The Big Island of Hawaii is well-known for its active volcano, black sand beaches, and magical Kona sunsets, and that’s more than enough reason to visit this island paradise. But what many may not realize is that the eastern side of the island is a lush tropical landscape of cascading waterfalls and jungle-lined valleys in a primordial setting.
Traveling north from Hilo on the old Mamalahoa Highway is a journey back in time. Passing countless sugar cane fields, the primary industry here during the last century, the landscape soon enters the dense jungle as the road winds along the rugged Hamakua Coast. With constant views of the Pacific on the right, the highway passes countless verdant chasms lined with an amazing variety of plants and trees that fill every available space with green. Needless to say, you soon find yourself looking for every available pull-out.
Akaka Falls State Park is one of the highlights of the coast. A short nature trail leads through giant bamboo forests and tropical cascades before arriving at its namesake waterfall. Further north, just before the highway turns west towards the town of Waimea, a spur road leads through the sleepy hamlet of Honoka’a to the spectacular Waipio Valley. The overlook at the end of the main road provides stunning views of this valley of the kings and the dramatic cliffs of the north coast, but traveling into the valley down the 25% grade (reported to be the steepest in the US) requires several hours and a guide or 4-wheel drive vehicle.
Boasting 4 out of the 5 major climate zones in the world, and 8 out of 13 of the sub-zones, the Big Isle really does have it all! Unlike the other Islands, which require less travel time, it takes a bit of planning to fully experience the largest of the Hawaiian Islands – but this is one part you don’t want to miss.
There’s something fascinating about visual movement that stirs our souls and creates a visceral response. I’m not referring to the exhilaration of skydiving or skiing down a mountain, but the more subtle visual connections we make while witnessing a dance performed on a stage, watching clouds race across a desert sky, or simply viewing a photograph of a silky waterfall frozen in time.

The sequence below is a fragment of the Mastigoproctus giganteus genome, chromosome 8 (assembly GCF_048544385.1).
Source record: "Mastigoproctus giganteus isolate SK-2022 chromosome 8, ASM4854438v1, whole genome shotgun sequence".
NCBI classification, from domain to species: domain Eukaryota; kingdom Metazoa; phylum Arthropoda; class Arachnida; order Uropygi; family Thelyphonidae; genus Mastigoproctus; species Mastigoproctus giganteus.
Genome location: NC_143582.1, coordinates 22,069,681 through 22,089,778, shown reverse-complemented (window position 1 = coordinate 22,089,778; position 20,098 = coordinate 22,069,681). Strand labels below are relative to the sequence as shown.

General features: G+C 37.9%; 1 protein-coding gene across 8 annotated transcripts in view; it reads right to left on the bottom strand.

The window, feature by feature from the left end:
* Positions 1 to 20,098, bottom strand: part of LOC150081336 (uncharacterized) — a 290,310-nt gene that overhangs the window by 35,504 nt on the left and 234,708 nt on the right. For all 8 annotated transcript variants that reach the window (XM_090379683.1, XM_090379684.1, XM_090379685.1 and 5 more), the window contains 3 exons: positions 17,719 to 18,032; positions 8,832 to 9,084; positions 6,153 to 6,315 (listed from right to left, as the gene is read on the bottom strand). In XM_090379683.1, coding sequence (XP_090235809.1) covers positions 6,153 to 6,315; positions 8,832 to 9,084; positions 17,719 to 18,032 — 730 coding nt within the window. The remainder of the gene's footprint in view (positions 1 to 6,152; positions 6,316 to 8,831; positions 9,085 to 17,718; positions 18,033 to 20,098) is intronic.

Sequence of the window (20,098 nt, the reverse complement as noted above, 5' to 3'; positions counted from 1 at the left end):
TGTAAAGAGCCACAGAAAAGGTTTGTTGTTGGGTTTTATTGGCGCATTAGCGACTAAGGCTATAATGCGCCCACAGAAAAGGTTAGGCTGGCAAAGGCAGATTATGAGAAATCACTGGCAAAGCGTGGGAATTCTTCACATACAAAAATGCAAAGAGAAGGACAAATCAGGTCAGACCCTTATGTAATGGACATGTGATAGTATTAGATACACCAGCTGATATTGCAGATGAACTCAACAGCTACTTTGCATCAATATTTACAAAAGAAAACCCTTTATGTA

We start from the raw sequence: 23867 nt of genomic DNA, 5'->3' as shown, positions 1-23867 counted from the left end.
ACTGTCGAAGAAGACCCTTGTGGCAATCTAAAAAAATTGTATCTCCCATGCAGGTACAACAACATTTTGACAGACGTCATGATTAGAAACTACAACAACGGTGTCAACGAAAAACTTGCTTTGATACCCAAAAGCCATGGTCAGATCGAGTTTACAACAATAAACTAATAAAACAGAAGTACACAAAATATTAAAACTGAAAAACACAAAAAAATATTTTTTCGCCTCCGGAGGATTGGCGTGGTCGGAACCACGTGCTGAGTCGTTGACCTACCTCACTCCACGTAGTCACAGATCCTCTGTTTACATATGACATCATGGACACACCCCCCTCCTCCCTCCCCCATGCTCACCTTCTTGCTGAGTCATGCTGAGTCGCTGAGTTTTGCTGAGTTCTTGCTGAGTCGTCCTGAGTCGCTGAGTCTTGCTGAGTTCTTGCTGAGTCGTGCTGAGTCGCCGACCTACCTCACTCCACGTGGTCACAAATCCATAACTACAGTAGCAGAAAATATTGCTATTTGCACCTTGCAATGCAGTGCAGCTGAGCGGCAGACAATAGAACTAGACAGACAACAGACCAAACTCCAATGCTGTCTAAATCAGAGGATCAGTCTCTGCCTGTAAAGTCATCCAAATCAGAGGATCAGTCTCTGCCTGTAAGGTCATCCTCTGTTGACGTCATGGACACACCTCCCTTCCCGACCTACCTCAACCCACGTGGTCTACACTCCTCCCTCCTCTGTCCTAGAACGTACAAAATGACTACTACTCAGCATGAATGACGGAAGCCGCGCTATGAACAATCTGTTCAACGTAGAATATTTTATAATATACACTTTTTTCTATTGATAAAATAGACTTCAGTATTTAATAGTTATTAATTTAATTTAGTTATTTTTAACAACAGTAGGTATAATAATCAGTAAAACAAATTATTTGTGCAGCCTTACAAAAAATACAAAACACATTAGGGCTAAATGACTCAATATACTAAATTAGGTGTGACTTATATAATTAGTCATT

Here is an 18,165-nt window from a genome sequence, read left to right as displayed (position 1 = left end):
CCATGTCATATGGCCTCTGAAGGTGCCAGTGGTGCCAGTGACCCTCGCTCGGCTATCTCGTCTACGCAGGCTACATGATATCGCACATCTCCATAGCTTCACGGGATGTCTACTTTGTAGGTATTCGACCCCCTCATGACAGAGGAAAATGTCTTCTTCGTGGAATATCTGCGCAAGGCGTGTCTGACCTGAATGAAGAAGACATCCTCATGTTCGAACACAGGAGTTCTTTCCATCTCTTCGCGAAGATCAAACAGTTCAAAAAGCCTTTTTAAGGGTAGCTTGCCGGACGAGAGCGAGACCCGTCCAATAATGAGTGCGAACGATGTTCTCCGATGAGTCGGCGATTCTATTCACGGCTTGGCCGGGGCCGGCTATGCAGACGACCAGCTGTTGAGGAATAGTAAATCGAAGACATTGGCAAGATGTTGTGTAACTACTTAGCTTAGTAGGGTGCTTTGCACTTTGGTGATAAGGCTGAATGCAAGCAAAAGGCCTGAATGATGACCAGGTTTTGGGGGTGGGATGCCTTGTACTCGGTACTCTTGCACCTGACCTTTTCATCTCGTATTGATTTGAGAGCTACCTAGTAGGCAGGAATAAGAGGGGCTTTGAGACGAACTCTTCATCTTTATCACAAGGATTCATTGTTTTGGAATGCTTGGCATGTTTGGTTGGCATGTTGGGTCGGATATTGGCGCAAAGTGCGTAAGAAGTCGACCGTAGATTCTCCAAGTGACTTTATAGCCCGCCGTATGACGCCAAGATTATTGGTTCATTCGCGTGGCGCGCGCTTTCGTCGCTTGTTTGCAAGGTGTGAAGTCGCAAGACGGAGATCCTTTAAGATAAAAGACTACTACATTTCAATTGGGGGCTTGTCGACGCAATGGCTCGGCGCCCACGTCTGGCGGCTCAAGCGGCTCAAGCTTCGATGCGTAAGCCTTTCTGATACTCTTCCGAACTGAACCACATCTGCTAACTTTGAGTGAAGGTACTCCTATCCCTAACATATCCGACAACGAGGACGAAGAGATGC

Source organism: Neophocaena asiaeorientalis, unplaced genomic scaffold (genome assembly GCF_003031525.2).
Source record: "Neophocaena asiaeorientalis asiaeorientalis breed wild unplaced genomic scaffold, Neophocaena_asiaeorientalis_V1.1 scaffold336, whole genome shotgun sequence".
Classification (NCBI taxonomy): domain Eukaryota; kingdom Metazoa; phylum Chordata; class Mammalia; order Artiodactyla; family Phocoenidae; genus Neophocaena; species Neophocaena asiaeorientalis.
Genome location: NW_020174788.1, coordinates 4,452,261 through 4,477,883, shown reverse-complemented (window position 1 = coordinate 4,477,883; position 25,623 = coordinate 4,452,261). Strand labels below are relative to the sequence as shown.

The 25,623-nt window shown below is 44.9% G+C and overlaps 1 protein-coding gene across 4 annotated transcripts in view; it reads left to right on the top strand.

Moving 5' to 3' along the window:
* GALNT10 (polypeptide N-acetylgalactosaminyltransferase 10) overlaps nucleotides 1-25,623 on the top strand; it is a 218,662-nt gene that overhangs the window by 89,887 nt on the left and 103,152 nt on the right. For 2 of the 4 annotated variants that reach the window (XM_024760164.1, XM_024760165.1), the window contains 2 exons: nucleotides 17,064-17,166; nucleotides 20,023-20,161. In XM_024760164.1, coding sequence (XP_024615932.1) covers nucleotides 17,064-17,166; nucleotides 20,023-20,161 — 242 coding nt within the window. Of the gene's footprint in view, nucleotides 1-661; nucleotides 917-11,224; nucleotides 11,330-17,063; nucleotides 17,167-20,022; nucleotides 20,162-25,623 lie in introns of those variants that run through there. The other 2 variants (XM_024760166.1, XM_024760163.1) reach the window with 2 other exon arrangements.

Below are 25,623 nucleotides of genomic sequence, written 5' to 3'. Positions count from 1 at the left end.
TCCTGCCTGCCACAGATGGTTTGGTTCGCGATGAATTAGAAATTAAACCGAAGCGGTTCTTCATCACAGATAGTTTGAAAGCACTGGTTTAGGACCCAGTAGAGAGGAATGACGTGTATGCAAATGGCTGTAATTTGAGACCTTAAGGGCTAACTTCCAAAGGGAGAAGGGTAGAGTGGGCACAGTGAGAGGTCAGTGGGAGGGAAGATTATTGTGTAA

As photographers we have the privilege of stopping time or even slowing it down just long enough to give our viewers a glimpse of a world that can never be seen with our own eyes. We can illustrate a repetitive process over time such as a series of waves washing upon a shore, or create an abstract vision of color and form that has no resemblance to the natural world.
At these moments, there is a bond that occurs between subject and viewer that’s hard to put into words. Perhaps it’s our secret desire to slow the inevitable march of time or just a sense of voyeurism at seeing something beautiful that we know we shouldn’t be able to. I like to think of it as the emotion of motion.
Backcountry skiing in the Sierra Nevada is a perfect winter counterpart to the Desert Solitaire of Edward Abbey’s Utah. This popular and often crowded summer destination takes on another form during the shortest days of the year where deep in the wilderness that rare form of quiet is still plentiful.
Whether you want to ski your own private bowls or just enjoy the tranquility and unique photographic opportunities, it’s all there for the taking. Proper equipment and skills are obvious requirements and outdoor retailers like REI not only sell all the appropriate gear, but also offer classes in technique and safety. Enjoy the season!
One of the largest yet least explored parks in the country, Grand Staircase-Escalante National Monument is a vast desert landscape of mesas, slot canyons, petrified sand dunes, archaeological treasures and American history. Divided by a single long ridge called the Kaiparowits Plateau, this remote region was the last place in the continental United States to be mapped and is a wonderful destination to find that desert solitude that Edward Abbey so passionately wrote about.
From the south, the Vermilion, White, Gray, and Pink cliffs rise to form the giant multi-hued terraces of the Grand Staircase. And to the east the Escalante Canyons are a labyrinth of geologic wonders slowly winding their way down to Lake Powell. Together these escarpments expose 200 million years of the earth’s history in a visual feast for the eyes, and contain the most continuous record of Late Cretaceous terrestrial life in the world.
For the photographer, the Grand-Staircase Escalante National Monument is a sublime location where the possibilities are endless and the light, which seems to glow from within, is worthy most anytime of day. I’ve often said you could spend your whole life in southern Utah and not see it all, but that might just be true of this very special park. The temptation to try is always present.